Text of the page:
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Port Germein’s Mangrove Wildlife

1 Aug

Port Germein’s Mangrove Wildlife

Dear Reader:

 The grey butcherbird is perched on a dead branch on the edge of the mangrove swamp. The powerful bird will use this position to dive on prey in the undergrowth snatching up insects, small reptiles and the nestlings of other birds. Large prey will be jammed in the fork of a branch then eaten; which provides a hint as to how butcher birds acquired their name.

 

Grey butcherbird

 

It is sunset and the light is glorious as it defines the mangrove channels against the pale sand. I am on the northern side of Port Germein where a substantial stand of mangroves merges with the shallow beach. Small schools of fish are heading along these waterways towards the ocean as the tide recedes and an odd crab scuttles across the channel.

 

Lovely light

 

 

As I climb back into the 4WD I can hear the calls of several different kinds of honeyeaters in the nearby scrub. With the windows open I drive slowly along the rutted trail until one of the little birds appears in the upper branches of the bushes. Several frames later I have captured a passable image of a spiny cheeked honeyeater calling to its mate. Often shooting from the vehicle is easier as the wildlife seems more accepting of its presence than that of a large two legged creature stalking through the bush.

 

Spiny cheeked honeyeater singing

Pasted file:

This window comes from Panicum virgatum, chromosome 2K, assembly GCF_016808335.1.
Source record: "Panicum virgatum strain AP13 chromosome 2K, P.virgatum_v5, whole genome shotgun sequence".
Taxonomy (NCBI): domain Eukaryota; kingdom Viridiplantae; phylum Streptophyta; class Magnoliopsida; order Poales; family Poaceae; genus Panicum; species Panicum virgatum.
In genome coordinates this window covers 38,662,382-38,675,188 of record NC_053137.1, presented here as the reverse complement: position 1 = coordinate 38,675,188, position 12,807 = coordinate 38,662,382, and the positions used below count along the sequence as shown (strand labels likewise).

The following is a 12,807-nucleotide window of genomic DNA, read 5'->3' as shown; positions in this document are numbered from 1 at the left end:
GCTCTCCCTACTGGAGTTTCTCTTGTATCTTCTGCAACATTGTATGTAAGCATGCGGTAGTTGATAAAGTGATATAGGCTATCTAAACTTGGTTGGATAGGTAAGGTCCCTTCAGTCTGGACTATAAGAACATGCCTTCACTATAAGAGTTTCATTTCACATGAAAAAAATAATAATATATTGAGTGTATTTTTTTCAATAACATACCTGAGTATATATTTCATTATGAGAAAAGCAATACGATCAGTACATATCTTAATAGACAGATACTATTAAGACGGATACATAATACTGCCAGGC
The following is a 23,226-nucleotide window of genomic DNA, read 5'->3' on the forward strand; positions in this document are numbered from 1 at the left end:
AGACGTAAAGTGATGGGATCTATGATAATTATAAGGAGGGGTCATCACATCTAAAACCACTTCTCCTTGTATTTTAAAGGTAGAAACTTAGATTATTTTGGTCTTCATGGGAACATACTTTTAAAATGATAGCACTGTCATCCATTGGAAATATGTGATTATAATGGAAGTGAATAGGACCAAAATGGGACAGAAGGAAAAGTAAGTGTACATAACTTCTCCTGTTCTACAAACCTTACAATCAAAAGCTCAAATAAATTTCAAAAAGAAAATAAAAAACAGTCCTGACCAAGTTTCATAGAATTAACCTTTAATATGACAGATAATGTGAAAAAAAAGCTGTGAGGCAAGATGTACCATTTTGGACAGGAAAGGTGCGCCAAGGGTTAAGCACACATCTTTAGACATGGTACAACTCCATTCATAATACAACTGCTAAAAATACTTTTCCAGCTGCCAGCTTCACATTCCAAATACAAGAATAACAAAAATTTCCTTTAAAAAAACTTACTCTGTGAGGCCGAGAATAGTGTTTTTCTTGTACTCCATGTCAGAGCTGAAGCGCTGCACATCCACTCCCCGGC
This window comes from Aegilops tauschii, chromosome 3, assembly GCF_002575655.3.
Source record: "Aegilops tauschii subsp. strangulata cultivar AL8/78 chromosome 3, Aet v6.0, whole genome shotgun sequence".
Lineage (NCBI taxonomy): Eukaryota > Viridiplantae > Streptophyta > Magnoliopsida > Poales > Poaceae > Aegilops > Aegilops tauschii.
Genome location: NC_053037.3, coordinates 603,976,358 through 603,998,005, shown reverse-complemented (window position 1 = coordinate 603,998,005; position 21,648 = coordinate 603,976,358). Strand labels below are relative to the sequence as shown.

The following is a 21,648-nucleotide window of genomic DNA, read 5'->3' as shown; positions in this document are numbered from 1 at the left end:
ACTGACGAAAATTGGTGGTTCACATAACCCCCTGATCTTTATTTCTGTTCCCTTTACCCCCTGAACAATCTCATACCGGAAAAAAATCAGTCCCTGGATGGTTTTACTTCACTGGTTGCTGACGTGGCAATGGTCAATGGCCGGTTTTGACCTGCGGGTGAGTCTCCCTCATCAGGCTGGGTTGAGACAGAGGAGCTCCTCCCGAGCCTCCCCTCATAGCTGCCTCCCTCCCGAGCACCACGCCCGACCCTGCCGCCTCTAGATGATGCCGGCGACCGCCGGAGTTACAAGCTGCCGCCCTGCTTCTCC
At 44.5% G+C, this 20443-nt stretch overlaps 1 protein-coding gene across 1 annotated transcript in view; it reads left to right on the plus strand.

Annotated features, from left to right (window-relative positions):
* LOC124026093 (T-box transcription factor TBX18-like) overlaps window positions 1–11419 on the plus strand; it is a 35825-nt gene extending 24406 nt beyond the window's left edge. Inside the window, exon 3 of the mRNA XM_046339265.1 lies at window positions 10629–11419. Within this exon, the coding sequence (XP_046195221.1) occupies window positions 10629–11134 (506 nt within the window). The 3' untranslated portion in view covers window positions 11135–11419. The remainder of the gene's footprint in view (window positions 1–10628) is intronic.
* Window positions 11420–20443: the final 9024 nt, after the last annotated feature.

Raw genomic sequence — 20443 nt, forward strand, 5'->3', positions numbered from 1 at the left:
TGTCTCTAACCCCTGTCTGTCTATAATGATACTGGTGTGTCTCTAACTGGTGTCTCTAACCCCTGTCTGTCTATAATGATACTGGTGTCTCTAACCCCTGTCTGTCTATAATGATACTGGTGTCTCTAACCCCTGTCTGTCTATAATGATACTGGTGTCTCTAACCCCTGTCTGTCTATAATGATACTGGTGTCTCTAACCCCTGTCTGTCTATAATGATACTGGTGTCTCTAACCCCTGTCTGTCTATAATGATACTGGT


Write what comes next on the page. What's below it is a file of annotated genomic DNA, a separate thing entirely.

Spiny cheeked honeyeater in scrub

The next morning I walk in the opposite direction to explore a channel that runs parallel to the shore on the southern perimeter of the township with a spectacular view of the Flinders ranges in the background. There are mangroves and samphire right to the edge of the creek which ends in a dilapidated road bridge that once serviced a crossing into town. A white faced heron is sitting on the weathered planks eyeing the water below for small fish while swallows are nesting under the main span.

 

Look for the heron

 

Mangrove channel and Flinders Ranges

 

 

As I make my way alongside the waterway I notice silken sheet like webs, carpeting the ground between many of the bushes. Some are still glistening from the morning dew. They are used by lattice webbed spiders as a kind of horizontal trap that acts like a sticky labyrinth.

 

Lattice spider web and early morning dew

 

With my mangrove walk completed, I head back into town for a bite at the local cafe. But Port Germein has on last wildlife moment to offer in the form of a wattlebird feeding on some late blooming eucalyptus flowers near the caravan park.

 

Wattlebird feeding on eucalyptus blossom

 

Cheers
BAZ

Footnote

4WD is useful in this area and the walking on the southern edge of town is quite strenuous. The northern reach of mangroves would be suitable for a family or seniors’ excursion.

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Port Augusta…Arid Lands Botanic Gardens

7 Dec

Dear Reader:

The sand monitor, a kind of goanna, is raised slightly off the ground and peering intently towards me. It doesn’t seem too perturbed by my presence. In fact, I am probably the more excited of the two. It is my first encounter with one of these lizards which can reach a length of around 1.5 metres. Like all monitors, the sand goanna has a forked tongue like a snake allowing it to use scent to detect the distance and direction of its prey. A closer examination through my camera lens reveals that this animal has been injured at some time and is missing part of its front right foot.

Sand monitor

Sand monitor

 

I am in the Arid Lands Botanic Gardens just a few kilometres out of Port Augusta near the head of the gulf. The gardens showcase many of the diverse dry-land ecologies that SA has to offer. Unlike most parks this one is not fenced and the animals that venture into its proximity are wild. Despite its natural status the gardens are well serviced by a modern visitor centre and cafe.

The view from the head of the gulf

The view from the head of the gulf